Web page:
Lucas Cranach the Elder and the YoungerLucas Cranach the Elder was, with Albrecht Dürer, probably one of the most important and influential German artists of the first half of the sixteenth century. After a brief sojourn in Vienna at the beginning of his career, Cranach became court artist to the Saxon court in 1505.
He took up residence in Wittenberg and remained in the service of no less than three consecutive Electors over nearly five decades. His duties in this capacity were numerous. As a painter, he directed what was probably the largest and most efficient workshop of his time. In addition, he was a successful entrepreneur, repeatedly mayor of Wittenberg, owner of a pharmacy and a publishing business.
Printmaking represented only one element of his output. It was during his first years in Wittenberg that Cranach produced a large quantity of extremely varied woodcuts (in addition to a few engravings), both religious and secular, which were at times highly innovative, introducing new genres into printmaking as well as developing new techniques such as the chiaroscuro process.
At the same time, by displaying the Saxon coats of arms, nearly all of these prints promoted the Elector’s role as a patron of the arts.
The artist’s second period of graphic production was triggered by the start of the reformation: as a personal friend of Luther, Cranach not only provided illustrations for his Bible translations, but also contributed some of the pivotal images of anti-papal propaganda in a swiftly escalating ‘war of images'.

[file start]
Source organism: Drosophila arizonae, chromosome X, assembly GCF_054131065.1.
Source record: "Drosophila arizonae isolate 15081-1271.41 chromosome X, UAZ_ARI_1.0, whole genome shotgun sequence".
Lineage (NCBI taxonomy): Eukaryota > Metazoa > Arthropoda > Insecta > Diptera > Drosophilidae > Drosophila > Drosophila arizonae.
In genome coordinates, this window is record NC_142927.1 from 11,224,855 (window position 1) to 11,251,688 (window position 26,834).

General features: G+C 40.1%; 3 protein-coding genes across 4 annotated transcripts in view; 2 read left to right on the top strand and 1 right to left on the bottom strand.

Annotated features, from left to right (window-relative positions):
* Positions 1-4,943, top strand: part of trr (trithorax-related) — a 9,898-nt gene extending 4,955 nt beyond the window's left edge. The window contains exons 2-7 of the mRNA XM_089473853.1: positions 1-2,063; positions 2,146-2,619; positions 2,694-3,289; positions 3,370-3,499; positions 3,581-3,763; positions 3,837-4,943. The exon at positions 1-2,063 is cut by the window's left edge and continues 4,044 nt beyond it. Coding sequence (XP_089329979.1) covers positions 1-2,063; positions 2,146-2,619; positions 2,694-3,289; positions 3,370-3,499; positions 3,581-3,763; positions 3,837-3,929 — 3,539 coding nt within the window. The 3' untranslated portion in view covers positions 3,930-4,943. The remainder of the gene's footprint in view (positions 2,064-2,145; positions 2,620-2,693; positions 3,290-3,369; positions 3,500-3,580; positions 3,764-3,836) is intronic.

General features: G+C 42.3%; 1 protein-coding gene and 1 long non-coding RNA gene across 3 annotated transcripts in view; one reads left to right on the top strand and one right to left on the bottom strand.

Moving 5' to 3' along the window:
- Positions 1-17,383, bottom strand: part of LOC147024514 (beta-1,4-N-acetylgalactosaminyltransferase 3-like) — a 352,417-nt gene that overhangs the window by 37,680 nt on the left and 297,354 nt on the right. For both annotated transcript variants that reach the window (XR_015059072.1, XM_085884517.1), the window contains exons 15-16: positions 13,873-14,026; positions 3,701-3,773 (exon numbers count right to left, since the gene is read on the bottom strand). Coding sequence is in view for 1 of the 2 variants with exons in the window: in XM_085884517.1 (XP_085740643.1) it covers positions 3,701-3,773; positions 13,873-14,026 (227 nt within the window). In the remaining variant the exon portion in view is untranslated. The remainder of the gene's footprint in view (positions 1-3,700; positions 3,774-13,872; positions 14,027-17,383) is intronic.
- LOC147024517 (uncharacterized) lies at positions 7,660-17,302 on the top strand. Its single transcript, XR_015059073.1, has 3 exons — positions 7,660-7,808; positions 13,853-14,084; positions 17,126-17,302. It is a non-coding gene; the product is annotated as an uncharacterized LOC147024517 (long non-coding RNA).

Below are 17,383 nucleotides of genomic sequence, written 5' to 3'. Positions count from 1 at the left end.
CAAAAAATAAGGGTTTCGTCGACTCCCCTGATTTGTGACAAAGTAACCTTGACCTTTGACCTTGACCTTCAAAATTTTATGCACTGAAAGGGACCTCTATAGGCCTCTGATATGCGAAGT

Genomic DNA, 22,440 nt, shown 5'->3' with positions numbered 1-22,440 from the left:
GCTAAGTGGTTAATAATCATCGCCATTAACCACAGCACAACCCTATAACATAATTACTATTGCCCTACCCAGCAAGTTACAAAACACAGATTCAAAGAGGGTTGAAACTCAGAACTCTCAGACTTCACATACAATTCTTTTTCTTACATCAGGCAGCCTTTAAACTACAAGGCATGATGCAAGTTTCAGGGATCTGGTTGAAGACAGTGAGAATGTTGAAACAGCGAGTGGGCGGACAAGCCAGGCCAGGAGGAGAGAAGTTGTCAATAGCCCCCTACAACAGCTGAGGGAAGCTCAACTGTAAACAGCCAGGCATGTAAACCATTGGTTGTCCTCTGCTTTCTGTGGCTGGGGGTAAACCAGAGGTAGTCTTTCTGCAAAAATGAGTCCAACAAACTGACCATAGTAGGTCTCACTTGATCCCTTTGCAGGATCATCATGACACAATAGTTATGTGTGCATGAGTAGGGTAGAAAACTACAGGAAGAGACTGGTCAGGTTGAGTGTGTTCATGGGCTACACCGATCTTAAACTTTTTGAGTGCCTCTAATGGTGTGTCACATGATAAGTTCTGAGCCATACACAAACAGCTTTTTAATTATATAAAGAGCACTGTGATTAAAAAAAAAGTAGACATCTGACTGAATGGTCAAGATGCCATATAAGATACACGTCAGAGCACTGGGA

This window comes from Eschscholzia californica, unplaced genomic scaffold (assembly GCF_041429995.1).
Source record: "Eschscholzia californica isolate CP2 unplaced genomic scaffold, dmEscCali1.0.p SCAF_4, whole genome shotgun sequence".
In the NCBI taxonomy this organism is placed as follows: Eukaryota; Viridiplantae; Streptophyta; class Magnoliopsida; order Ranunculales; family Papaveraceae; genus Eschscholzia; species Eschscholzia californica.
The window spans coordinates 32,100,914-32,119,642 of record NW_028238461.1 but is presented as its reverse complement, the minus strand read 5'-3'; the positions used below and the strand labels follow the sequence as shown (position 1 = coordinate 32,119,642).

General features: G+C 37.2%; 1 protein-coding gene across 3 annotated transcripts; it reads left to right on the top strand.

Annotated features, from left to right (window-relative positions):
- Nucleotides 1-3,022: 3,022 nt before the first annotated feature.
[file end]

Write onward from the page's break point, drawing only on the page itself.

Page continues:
Trained in his father’s workshop, the early work of Lucas Cranach the Younger is difficult to distinguish from that of Lucas the Elder. It is not until the 1540s that his style can be clearly recognized. From the middle of the century onwards he continued the Wittenberg workshop where he produced a multitude of paintings and prints. Among the latter are about ten large broadsheets, most of them relating to reformation topics, various book illustrations and a large number of portraits. In print (as well as in painting) Lucas Cranach the Younger therefore took over his father’s role in shaping the image of the leaders of the reformation that persists to this day.
This volume will list and illustrate all prints by both the elder and the younger Cranach, including book illustrations and decorative title borders designed in their workshop. On the basis of extensive research in all the major print rooms of Europe as well as in the United States, it will also describe for the first time the different editions printed from the woodblocks up to the seventeenth century and list the main repositories of the various states and editions of the prints. This is particularly useful since the priviledged position of the elder Cranach as court artist meant that he did not need to continuously re-issue his prints for sale. Compared to the works of most other sixteenth-century printmakers, prints by the Cranachs are therefore rather uncommon and early impressions count among the great rarities of the medium during the German Renaissance.
by Armin Kunz and Lothar Schmitt